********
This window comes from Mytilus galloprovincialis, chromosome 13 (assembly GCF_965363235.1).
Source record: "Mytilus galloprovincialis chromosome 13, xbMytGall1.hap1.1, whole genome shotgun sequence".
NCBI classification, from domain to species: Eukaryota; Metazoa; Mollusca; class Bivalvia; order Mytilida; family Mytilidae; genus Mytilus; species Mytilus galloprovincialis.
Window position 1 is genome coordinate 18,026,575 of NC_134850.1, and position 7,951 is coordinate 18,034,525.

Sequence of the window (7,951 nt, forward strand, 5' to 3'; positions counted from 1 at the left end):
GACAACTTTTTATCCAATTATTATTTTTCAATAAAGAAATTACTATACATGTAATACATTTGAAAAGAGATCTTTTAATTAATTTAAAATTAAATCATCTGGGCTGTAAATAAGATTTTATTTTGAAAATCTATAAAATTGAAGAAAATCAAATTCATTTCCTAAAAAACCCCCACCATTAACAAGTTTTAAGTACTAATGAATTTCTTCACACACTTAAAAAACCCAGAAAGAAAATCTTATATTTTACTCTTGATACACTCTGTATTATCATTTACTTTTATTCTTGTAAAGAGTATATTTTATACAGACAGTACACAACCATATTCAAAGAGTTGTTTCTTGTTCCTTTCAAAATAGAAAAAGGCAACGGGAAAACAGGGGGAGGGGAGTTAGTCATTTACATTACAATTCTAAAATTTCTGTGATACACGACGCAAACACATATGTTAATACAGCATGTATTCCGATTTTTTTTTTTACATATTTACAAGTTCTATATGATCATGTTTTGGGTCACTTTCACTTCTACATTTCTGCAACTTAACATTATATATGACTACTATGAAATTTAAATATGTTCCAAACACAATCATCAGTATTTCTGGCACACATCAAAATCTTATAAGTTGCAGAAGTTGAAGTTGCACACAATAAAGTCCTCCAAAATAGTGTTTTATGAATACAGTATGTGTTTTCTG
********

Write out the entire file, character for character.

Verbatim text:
This window comes from Mytilus galloprovincialis, chromosome 13 (assembly GCF_965363235.1).
Source record: "Mytilus galloprovincialis chromosome 13, xbMytGall1.hap1.1, whole genome shotgun sequence".
NCBI classification, from domain to species: Eukaryota; Metazoa; Mollusca; class Bivalvia; order Mytilida; family Mytilidae; genus Mytilus; species Mytilus galloprovincialis.
Window position 1 is genome coordinate 18,026,575 of NC_134850.1, and position 7,951 is coordinate 18,034,525.

Sequence of the window (7,951 nt, forward strand, 5' to 3'; positions counted from 1 at the left end):
GACAACTTTTTATCCAATTATTATTTTTCAATAAAGAAATTACTATACATGTAATACATTTGAAAAGAGATCTTTTAATTAATTTAAAATTAAATCATCTGGGCTGTAAATAAGATTTTATTTTGAAAATCTATAAAATTGAAGAAAATCAAATTCATTTCCTAAAAAACCCCCACCATTAACAAGTTTTAAGTACTAATGAATTTCTTCACACACTTAAAAAACCCAGAAAGAAAATCTTATATTTTACTCTTGATACACTCTGTATTATCATTTACTTTTATTCTTGTAAAGAGTATATTTTATACAGACAGTACACAACCATATTCAAAGAGTTGTTTCTTGTTCCTTTCAAAATAGAAAAAGGCAACGGGAAAACAGGGGGAGGGGAGTTAGTCATTTACATTACAATTCTAAAATTTCTGTGATACACGACGCAAACACATATGTTAATACAGCATGTATTCCGATTTTTTTTTTTACATATTTACAAGTTCTATATGATCATGTTTTGGGTCACTTTCACTTCTACATTTCTGCAACTTAACATTATATATGACTACTATGAAATTTAAATATGTTCCAAACACAATCATCAGTATTTCTGGCACACATCAAAATCTTATAAGTTGCAGAAGTTGAAGTTGCACACAATAAAGTCCTCCAAAATAGTGTTTTATGAATACAGTATGTGTTTTCTG